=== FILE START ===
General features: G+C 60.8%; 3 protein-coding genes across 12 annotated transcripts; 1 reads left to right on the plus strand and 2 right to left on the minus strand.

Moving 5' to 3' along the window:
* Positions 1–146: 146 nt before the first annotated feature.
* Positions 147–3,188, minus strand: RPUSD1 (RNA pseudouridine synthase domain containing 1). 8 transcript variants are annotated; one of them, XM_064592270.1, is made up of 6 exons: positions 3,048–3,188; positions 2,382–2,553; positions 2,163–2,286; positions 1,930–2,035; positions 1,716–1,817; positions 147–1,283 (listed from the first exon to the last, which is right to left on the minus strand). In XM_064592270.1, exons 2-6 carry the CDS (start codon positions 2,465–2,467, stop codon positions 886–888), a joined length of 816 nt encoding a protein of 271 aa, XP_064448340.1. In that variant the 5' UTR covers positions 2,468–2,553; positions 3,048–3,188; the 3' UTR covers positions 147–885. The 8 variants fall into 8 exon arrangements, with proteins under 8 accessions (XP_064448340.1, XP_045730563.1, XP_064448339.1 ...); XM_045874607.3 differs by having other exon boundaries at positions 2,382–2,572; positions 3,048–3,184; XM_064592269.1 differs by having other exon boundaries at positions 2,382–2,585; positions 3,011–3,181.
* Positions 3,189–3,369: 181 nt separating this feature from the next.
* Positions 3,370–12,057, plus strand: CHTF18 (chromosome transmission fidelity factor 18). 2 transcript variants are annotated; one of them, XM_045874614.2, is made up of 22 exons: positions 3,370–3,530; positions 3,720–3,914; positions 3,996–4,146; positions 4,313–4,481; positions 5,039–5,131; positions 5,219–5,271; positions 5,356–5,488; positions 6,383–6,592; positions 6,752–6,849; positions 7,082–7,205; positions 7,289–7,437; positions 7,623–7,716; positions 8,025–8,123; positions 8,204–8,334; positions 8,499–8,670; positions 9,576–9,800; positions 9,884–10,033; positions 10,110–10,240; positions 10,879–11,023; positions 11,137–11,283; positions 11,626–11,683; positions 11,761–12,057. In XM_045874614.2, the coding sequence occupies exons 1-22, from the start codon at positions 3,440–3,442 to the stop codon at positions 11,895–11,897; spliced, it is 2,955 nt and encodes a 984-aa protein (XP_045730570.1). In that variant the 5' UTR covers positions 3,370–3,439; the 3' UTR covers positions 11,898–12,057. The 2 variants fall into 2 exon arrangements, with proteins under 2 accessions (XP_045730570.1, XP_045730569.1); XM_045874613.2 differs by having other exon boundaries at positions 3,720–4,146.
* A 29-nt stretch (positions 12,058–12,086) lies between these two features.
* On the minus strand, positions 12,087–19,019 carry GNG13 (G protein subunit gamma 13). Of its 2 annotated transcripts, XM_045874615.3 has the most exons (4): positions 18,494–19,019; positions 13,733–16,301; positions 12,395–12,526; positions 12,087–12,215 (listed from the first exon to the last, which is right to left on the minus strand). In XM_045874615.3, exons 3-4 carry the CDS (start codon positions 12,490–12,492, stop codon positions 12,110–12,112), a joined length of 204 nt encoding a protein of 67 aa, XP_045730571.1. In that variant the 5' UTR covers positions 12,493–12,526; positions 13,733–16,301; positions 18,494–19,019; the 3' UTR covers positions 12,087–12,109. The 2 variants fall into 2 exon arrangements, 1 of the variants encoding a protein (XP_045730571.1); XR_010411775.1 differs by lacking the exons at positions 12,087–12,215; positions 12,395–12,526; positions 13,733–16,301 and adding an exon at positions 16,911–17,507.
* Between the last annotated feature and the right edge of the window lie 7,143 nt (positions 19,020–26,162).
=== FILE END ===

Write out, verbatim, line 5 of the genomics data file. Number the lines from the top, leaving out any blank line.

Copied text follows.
* Positions 3,189–3,369: 181 nt separating this feature from the next.